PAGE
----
Predictors of the risk of mortality in neurofibromatosis 2

Michael E. Baser, J. M. Friedman, Dana Aeschliman, Harry Joe, Andrew J. Wallace, Richard T. Ramsden, D. Gareth, R. Evans

    Research output: Contribution to journalArticlepeer-review

    Abstract

    To evaluate clinical and molecular predictors of the risk of mortality in people with neurofibromatosis 2 (NF2), we analyzed the mortality experience of 368 patients from 261 families in the United Kingdom NF2 registry, using the Cox proportional-hazards model and the jackknife method. Age at diagnosis, intracranial meningiomas, and type of treatment center were informative predictors of the risk of mortality. In Cox models, the relative risk of mortality increased 1.13-fold per year decrease in age at diagnosis (95% confidence interval [CI] 1.08-1.18) and was 2.51-fold greater in people with meningiomas compared with those without meningiomas (95% CI 1.38-4.57). The relative risk of mortality in patients treated at specialty centers was 0.34 compared with those treated at nonspecialty centers (95% CI 0.12-0.98). In a separate model, the relative risk of mortality in people with constitutional NF2 missense mutations was very low compared with those with other types of mutations (nonsense or frameshift mutations, splice-site mutations, and large deletions), .but the CI could not be well quantified because there was only one death among people with missense mutations. We conclude that age at diagnosis, the strongest single predictor of the risk of mortality, is a useful index for patient counseling and clinical management (as are intracranial meningiomas). To ensure optimal care, we recommend that people with NF2 be referred to specialty treatment centers. © 2002 by The American Society of Human Genetics. All rights reserved.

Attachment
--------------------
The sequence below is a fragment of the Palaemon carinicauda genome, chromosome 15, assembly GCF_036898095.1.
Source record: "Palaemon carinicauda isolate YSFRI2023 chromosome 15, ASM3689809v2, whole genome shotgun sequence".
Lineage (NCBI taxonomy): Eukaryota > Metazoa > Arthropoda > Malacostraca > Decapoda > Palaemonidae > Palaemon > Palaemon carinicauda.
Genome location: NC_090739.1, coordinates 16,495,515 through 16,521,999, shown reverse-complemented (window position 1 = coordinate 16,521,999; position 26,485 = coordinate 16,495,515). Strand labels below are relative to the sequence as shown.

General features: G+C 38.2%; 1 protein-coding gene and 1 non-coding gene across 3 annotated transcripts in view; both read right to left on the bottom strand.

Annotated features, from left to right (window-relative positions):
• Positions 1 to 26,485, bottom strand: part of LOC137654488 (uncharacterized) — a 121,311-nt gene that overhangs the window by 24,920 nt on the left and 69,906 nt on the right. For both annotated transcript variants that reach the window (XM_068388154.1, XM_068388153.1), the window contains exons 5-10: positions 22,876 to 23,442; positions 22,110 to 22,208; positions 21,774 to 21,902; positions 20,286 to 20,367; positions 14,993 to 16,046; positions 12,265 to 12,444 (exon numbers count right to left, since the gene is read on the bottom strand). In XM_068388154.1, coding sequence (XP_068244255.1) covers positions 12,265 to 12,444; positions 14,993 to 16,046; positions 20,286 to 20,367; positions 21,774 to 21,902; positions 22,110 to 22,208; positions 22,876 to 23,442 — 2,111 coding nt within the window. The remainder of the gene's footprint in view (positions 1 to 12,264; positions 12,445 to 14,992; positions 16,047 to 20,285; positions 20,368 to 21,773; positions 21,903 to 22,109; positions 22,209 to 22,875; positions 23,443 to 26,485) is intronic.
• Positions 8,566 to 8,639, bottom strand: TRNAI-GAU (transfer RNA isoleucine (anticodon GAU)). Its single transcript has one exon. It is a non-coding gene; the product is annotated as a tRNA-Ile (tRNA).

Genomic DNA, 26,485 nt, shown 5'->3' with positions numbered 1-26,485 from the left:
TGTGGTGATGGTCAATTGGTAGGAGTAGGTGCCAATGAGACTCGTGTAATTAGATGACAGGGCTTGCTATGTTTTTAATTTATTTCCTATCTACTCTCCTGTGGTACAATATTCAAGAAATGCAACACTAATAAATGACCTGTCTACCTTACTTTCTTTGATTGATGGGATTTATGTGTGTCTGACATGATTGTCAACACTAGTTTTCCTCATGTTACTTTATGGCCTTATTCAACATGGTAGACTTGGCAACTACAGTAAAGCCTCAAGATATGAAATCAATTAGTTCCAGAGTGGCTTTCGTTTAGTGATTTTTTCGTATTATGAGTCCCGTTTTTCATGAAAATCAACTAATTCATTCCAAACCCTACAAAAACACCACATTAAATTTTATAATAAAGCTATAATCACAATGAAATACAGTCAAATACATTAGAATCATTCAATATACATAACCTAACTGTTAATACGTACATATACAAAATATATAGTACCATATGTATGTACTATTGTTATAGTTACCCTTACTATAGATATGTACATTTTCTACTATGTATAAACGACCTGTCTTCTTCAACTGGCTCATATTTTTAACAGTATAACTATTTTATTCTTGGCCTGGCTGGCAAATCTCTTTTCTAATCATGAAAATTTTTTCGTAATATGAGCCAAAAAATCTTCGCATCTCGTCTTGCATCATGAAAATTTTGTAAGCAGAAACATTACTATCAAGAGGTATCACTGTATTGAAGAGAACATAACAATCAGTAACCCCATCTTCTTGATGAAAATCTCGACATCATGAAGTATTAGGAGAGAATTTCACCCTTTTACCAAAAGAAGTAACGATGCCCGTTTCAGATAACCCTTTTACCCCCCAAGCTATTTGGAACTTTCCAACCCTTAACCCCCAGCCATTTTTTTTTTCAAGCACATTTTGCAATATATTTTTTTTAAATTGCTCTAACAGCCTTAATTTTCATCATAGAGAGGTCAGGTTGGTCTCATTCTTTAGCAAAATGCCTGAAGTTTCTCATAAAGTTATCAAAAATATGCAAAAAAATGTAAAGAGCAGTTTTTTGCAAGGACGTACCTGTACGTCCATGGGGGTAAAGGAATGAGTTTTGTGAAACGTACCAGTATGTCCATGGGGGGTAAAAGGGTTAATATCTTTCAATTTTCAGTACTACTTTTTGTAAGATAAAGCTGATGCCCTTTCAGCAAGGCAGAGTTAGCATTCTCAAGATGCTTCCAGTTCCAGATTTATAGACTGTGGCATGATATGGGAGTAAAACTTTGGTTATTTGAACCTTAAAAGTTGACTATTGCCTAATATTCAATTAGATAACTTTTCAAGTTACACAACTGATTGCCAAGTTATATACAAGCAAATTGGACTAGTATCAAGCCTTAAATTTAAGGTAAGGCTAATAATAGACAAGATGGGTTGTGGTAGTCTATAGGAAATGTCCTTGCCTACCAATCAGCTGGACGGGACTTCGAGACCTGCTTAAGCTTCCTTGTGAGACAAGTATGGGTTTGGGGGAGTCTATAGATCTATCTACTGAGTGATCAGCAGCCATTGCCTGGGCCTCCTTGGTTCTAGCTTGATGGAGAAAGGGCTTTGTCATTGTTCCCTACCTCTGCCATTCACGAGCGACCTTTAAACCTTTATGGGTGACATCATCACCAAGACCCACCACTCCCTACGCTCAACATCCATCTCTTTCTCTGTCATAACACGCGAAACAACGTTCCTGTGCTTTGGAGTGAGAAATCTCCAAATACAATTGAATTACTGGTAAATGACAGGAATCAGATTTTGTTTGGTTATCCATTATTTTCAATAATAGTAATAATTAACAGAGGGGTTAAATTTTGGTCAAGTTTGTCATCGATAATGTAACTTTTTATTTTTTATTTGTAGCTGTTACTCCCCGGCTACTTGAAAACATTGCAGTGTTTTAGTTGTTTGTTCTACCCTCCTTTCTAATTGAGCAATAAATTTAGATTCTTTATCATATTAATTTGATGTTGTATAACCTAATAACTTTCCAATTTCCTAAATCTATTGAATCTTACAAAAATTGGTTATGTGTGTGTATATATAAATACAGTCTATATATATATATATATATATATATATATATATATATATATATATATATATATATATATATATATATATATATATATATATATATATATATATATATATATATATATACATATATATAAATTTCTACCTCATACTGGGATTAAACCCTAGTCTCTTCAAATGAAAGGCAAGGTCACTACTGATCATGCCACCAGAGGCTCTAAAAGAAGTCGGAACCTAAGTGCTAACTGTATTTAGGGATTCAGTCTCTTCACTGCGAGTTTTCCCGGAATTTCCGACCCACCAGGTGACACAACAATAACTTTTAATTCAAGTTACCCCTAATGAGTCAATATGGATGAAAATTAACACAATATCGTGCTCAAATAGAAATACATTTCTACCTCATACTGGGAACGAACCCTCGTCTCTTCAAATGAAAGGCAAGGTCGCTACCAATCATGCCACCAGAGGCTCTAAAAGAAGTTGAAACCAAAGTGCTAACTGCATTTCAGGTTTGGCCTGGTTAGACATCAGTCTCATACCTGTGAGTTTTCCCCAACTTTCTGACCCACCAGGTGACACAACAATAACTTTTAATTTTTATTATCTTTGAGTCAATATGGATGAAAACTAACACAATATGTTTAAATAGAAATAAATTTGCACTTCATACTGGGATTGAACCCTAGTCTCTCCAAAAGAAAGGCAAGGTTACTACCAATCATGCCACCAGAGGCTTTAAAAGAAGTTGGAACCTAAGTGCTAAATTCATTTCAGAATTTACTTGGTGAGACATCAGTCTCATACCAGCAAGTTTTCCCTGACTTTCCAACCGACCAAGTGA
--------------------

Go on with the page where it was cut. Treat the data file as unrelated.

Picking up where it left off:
Original languageEnglish
    Pages (from-to)715-723
    Number of pages8
    JournalAmerican Journal of Human Genetics
    Volume71
    Issue number4
    DOIs
    Publication statusPublished - 2002

    Fingerprint

    Dive into the research topics of 'Predictors of the risk of mortality in neurofibromatosis 2'. Together they form a unique fingerprint.

    Cite this